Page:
The pathogenesis of SDE involves bacterial seeding followed by a robust inflammatory response and rapid progression due to little resistance to expansion offered by the leptomeninges. Local meningeal irritation can become diffuse meningitis if the arachnoid layer is breached. Septic thrombosis of bridging veins can result in cortical inflammation and vascular congestion, causing ischemia and edema within neighboring brain parenchyma. These complications can result in a fulminant clinical deterioration secondary to inflammation and mass effect.[ 2 ] As a result of these complications, SDE is associated with a more fulminant clinical course than EDA. Etiology also differs, with surgery and trauma-related intracranial infections tending to occur in the epidural space. Neighboring parenchyma tends to demonstrate fewer signs of irritation, corresponding to the clinical course.[ 8 13 14 ]

SDE and EDA can typically be differentiated by imaging, with SDE having a crescent shape that does not cross the midline and EDA having a lentiform shape that can cross the midline. However, following surgery adherence to suture lines may be interrupted, causing deviation from typical shape of collection. On MRI, SDE demonstrates isointense signal on T1WI and high signal on T2WI, and is bright on DWI with corresponding low apparent coefficient diffusion values.[ 16 ] EDA typically presents with T1WI and T2WI findings similar to SDE, but with a thickened dural surface and low signal on DWI.[ 4 15 ] However, signal intensity on MRI can vary in EDA, possibly due to differences in appearance of acute and chronic purulence.[ 14 ] The commonly noted diffusion restriction on DWI sequence to diagnose intracranial abscess is not reliable if blood products are present, which will erroneously cause diffusion restriction. In the postoperative setting, the specificity and sensitivity of DWI for the diagnosis of intracranial infection is compromised.[ 3 ]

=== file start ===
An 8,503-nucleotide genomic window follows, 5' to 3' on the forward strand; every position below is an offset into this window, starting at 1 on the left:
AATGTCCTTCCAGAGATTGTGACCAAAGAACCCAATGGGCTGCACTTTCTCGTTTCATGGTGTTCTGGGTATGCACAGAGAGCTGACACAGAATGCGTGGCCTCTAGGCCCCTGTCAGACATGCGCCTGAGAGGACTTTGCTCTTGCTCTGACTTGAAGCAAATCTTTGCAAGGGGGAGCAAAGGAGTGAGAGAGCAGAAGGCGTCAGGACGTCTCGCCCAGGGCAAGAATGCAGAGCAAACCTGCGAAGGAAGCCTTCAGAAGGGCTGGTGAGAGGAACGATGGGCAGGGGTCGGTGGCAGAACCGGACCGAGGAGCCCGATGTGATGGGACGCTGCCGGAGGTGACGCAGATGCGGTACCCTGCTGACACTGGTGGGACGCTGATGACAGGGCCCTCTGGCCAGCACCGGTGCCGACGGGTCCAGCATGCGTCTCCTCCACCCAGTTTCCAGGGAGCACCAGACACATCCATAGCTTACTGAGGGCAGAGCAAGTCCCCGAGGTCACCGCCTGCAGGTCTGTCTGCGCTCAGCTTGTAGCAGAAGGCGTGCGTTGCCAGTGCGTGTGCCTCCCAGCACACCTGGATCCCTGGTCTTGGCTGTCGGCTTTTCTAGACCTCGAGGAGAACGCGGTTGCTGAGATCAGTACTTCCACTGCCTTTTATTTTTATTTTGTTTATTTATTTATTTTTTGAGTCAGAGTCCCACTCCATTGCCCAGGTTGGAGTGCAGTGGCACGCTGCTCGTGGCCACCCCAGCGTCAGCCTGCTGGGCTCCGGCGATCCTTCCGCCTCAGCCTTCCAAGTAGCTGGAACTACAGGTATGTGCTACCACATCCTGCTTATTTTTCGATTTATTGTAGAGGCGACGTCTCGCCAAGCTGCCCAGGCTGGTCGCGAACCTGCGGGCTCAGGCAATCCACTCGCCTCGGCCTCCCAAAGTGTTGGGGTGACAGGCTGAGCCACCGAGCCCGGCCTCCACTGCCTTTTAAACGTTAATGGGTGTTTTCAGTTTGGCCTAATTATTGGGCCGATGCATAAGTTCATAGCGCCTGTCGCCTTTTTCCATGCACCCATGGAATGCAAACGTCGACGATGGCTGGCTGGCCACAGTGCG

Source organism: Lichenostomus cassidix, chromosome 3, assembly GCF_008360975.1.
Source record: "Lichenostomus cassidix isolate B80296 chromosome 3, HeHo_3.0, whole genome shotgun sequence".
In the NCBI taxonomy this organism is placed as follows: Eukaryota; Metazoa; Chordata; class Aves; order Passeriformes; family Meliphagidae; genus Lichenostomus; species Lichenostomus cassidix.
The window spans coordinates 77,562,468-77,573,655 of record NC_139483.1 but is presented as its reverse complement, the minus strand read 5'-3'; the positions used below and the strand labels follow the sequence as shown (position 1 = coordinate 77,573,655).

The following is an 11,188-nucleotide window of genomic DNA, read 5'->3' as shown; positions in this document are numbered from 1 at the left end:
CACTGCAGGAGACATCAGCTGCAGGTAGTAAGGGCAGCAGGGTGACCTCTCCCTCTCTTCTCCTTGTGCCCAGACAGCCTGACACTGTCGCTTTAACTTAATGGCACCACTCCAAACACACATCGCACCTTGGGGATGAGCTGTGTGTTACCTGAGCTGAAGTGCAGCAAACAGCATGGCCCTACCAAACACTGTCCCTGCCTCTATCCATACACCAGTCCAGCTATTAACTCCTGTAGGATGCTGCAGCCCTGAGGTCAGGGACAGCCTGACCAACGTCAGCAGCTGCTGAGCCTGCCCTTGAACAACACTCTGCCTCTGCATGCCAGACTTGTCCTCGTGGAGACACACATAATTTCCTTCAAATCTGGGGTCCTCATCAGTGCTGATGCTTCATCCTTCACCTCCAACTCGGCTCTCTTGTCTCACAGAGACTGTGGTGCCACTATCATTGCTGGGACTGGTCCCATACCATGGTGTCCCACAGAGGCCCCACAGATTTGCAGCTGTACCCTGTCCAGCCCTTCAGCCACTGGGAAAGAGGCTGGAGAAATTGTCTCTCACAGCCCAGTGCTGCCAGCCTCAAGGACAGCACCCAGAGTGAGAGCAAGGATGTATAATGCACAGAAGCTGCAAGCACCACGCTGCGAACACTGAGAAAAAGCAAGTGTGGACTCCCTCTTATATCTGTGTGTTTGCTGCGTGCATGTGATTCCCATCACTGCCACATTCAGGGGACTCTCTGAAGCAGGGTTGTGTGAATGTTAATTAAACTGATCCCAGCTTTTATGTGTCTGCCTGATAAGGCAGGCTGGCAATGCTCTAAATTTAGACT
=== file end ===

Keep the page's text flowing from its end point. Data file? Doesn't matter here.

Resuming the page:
Rarely, patients present without any of the typical symptoms of infection. There are four cases in the literature of depression as the presenting feature of SDE or hematoma. Three patients with chronic SDH[ 9 ] and one patient with EDA[ 6 ] were reported to present with depression. The latter case report describes a patient who presented with a history of 4 months of depression unresponsive to antidepressants. He had no headache, fever, leukocytosis, or elevated CRP. However, his cerebrospinal fluid analysis was abnormal, with elevated pressure, immunoglobulin G, protein, and a moderate neutrophilic pleocytosis. He was found to have bilateral frontoparietal chronic SDE secondary to bacterial sinusitis.[ 6 ]

CONCLUSION

EDA typically presents with subacute onset of fever, headache, and focal neurologic deficits. We describe a patient who presented with several weeks history of psychiatric symptoms and absence of infectious signs. Index of suspicion for EDA should be higher in patients who have had cranial procedures. EDA may not demonstrate typical imaging findings due to altered anatomy and chronicity of the collection.

Financial support and sponsorship

Nil.

Conflicts of interest

There are no conflicts of interest.